The most expensive parts of a wind turbine alternator are the magnets and the enamelled magnet wire. In a previous article we have introduced cheap and easy to make PVC wind turbine blades. Here you will learn how to obtain magnets for free and put them to good use in a wind turbine generator.
Hard Disk Drive Magnets
50% of the world’s neodymium magnets are currently used in computer hard disk drives (HDD) with each HDD typically containing two magnets. The magnets are used in the actuator – a device which moves the actuator arm on the tip of which is the head which reads and writes data to/from the ultra-delicate platters. Driving the arm using magnets means that mechanical wear and tear is not an issue – unlike old-fashioned stepper motor powered hard drives.
Extracting the magnets from an old hard drive is very easy – usually just a small selection of screwdrivers is required. Each magnet you remove from a hard drive will still be attached to a steel backing plate which should be removed.
This can be difficult – the easiest way is to put one corner of the backing plate into a bench vice and bend the other corner of the plate using a pair of vice grips.
The following short video shows the full process from opening the hard disk drive, extracting the magnets on their backing plates, to removing those backing plates to leave just the magnets ready to be used.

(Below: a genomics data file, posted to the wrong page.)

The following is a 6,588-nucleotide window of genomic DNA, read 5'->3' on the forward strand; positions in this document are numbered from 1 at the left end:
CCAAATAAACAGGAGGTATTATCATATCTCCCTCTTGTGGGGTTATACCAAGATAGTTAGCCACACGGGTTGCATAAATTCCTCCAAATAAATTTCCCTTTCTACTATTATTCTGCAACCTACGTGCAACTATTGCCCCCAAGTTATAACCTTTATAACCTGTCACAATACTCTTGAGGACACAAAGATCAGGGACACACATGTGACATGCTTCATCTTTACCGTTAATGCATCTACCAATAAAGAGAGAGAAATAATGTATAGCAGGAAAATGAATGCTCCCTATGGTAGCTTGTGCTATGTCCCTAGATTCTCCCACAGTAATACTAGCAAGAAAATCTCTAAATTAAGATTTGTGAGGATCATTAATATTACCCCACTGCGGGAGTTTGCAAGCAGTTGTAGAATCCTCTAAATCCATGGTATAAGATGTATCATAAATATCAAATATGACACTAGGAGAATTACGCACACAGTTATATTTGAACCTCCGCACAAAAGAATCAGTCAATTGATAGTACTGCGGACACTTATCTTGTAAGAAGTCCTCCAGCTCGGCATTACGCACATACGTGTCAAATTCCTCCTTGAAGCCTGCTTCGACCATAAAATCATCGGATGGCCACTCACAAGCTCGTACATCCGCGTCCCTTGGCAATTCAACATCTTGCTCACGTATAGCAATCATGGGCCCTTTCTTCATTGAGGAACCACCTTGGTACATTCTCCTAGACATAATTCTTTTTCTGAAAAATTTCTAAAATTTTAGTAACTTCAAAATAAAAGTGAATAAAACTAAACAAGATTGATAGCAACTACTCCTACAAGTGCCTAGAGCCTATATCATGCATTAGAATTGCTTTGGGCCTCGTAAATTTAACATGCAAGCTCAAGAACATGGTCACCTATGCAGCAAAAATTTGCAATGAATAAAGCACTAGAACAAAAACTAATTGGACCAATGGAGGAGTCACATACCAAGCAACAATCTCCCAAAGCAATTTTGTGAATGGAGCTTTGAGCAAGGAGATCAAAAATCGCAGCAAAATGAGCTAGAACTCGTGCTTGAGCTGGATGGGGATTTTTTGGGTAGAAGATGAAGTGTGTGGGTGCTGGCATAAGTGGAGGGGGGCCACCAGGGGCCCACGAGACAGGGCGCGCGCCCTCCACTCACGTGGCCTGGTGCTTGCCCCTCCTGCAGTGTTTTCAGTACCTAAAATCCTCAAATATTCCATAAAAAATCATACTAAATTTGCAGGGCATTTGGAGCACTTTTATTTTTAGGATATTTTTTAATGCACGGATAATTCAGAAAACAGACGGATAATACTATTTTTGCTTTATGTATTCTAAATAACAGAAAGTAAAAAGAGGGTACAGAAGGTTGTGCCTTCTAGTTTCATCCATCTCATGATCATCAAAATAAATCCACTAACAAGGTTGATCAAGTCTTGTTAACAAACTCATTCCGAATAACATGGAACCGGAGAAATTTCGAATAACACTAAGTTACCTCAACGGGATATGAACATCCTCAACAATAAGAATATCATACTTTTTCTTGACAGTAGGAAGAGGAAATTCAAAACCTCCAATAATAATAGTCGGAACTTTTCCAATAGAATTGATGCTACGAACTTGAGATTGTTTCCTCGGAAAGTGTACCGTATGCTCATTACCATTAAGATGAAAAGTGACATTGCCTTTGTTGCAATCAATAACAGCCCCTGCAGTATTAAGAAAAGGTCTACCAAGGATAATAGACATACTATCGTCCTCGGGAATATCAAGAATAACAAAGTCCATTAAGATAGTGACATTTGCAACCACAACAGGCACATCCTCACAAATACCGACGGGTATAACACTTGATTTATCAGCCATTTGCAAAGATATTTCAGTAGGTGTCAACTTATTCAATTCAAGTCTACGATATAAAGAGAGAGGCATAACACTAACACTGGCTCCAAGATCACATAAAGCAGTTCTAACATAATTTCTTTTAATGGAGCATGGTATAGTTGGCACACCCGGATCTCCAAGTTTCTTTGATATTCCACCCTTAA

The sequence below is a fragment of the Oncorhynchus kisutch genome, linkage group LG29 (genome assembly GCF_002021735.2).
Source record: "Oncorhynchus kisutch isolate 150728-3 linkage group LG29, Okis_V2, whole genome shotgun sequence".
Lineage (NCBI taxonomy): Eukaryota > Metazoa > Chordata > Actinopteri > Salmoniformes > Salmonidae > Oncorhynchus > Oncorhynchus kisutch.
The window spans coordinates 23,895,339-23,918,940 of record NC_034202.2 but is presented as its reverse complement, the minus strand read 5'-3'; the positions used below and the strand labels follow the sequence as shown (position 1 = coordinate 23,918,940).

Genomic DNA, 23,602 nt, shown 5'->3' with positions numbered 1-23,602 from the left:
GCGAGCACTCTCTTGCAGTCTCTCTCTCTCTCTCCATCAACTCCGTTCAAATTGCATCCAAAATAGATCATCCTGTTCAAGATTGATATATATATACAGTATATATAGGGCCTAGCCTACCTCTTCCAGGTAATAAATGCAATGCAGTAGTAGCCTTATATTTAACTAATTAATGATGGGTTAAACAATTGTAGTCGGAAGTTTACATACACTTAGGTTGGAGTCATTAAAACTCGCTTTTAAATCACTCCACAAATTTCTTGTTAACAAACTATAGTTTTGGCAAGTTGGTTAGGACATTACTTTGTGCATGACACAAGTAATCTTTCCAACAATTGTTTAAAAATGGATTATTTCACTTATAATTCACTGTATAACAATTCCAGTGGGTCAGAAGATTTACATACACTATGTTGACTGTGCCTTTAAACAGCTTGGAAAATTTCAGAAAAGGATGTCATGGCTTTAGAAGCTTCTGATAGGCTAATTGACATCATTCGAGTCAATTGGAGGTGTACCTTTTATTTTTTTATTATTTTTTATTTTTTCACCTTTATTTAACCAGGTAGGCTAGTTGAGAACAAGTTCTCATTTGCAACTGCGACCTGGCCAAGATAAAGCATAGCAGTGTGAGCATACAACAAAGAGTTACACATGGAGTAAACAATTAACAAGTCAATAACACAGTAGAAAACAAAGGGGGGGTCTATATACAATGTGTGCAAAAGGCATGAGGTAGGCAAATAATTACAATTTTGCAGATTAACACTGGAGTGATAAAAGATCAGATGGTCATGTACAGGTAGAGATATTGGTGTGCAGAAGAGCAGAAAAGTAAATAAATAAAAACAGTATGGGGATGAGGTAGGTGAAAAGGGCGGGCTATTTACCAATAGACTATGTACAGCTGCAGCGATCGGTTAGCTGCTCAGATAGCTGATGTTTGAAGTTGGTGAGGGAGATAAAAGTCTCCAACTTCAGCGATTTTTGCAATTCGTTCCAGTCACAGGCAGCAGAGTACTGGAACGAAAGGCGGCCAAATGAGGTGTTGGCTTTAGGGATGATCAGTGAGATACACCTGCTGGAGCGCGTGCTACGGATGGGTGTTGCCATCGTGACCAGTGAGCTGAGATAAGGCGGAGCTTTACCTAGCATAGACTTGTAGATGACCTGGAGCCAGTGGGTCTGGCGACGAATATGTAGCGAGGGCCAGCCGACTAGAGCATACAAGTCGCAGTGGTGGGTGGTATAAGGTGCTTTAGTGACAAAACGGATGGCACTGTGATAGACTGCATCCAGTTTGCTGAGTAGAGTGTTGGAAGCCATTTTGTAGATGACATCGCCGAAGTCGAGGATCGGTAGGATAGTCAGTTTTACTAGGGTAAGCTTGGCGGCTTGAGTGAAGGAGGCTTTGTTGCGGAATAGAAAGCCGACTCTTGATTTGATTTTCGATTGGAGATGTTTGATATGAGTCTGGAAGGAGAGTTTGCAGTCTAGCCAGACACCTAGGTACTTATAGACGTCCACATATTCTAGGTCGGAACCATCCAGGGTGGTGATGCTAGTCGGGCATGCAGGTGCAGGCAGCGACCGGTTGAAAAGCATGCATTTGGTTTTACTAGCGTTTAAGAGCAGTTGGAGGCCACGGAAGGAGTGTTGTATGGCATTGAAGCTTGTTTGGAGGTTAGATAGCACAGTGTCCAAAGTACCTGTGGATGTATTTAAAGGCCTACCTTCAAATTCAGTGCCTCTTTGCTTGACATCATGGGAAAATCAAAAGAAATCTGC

WARNING! Sometimes the magnet will break instead of coming away from the backing plate. Ensure that any pieces of broken magnet are kept well out of the reach of children since a couple of swallowed pieces of magnet sticking together in the intestine could be fatal.
Neodmium Magnets in Hard Disk Drives
The magnets used in hard disk drives are very strong neodymium (rare earth) magnets. Typically a magnet will have a north pole on one face, and a south pole on the other face. Hard drive magnets differ in that they act like two magnets stuck together side by side. On one face there is a north pole on the left and a south pole on the right, on the other face there is a south pole on the left and a north pole on the right.
This is shown in the image below with the white labels pointing to the top face of the magnet, and the yellow labels pointing to the (hidden) bottom face of the magnet.
Looking side-on the polarity of the magnet can also be represented as follows:
Therefore, in using these magnets to make a wind turbine alternator you have two choices. The first is to cut each hard disk magnets in half (using a non-magnetic cutting disk) to make two standard magnets with one entire face a north pole and one entire face a south pole. Alternatively they can be used as is, but the coils in the alternator must be sized to straddle just one pole at a time.
However you decide to use them, the power of the magnets can be increased by sticking them together (as shown in the photograph above of five magents stuck together). Three magnets stuck together for example should give somewhere between 2 and 3 times the magnetic power of just one magnet.
Above is an example of a wind turbine rotor being made using reclaimed hard drive magnets. Pictured before being set in polyester resin this rotor has a diameter of 300mm and is made up of 16 stacks of hard drive magnets. (Image from FieldLines.com)